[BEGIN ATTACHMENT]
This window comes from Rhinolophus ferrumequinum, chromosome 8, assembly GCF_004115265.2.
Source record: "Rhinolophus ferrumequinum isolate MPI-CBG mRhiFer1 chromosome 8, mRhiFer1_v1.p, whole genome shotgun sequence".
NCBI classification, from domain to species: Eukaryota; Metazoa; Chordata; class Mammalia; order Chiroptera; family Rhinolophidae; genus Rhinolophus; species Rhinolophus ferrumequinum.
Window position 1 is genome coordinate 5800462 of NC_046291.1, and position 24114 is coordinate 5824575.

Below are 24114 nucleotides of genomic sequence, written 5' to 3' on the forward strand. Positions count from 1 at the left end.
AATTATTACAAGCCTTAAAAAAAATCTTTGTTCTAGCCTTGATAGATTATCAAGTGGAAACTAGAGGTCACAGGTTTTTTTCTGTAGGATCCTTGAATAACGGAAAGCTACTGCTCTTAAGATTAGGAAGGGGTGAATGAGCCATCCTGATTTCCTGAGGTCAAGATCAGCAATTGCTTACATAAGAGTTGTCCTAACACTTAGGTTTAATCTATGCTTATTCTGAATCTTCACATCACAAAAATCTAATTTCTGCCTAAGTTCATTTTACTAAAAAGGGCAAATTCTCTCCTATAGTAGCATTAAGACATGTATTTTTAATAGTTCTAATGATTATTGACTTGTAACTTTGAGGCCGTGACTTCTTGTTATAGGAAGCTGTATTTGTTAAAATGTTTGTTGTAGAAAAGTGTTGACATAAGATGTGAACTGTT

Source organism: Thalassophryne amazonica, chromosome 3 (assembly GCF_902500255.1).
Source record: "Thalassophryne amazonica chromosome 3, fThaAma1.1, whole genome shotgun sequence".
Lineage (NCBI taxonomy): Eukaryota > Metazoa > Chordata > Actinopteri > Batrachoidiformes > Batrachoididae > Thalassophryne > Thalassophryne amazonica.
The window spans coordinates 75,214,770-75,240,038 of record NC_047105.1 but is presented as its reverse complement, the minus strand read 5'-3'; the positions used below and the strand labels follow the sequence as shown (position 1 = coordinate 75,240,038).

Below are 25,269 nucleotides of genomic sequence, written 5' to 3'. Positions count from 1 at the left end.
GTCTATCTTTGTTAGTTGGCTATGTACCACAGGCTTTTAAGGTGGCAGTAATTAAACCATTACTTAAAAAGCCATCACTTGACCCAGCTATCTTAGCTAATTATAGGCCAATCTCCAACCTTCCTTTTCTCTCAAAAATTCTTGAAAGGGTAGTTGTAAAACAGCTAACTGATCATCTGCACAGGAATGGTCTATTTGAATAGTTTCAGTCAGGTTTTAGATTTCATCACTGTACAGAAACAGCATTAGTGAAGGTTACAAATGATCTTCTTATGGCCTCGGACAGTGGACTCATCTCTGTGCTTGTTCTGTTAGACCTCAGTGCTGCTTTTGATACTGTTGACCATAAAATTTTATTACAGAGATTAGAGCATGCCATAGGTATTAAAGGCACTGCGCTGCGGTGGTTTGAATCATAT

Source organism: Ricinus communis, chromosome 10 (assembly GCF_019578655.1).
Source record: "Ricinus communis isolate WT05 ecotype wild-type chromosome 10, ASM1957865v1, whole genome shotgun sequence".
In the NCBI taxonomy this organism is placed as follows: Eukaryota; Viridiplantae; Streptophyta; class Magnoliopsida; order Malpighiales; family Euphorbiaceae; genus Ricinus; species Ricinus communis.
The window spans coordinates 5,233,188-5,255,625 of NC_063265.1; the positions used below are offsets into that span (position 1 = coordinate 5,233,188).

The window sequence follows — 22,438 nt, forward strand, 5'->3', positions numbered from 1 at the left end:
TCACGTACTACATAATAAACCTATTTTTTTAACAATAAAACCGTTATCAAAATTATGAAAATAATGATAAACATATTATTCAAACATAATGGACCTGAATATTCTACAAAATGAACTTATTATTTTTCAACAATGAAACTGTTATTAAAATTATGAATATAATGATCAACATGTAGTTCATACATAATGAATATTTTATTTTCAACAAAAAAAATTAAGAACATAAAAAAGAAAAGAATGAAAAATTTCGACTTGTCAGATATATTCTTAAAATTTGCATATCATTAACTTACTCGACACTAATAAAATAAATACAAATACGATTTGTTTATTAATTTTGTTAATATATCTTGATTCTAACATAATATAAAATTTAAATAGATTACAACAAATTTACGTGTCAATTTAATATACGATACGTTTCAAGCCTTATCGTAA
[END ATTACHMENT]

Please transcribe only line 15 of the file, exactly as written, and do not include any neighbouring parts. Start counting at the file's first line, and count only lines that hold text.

In the NCBI taxonomy this organism is placed as follows: Eukaryota; Viridiplantae; Streptophyta; class Magnoliopsida; order Malpighiales; family Euphorbiaceae; genus Ricinus; species Ricinus communis.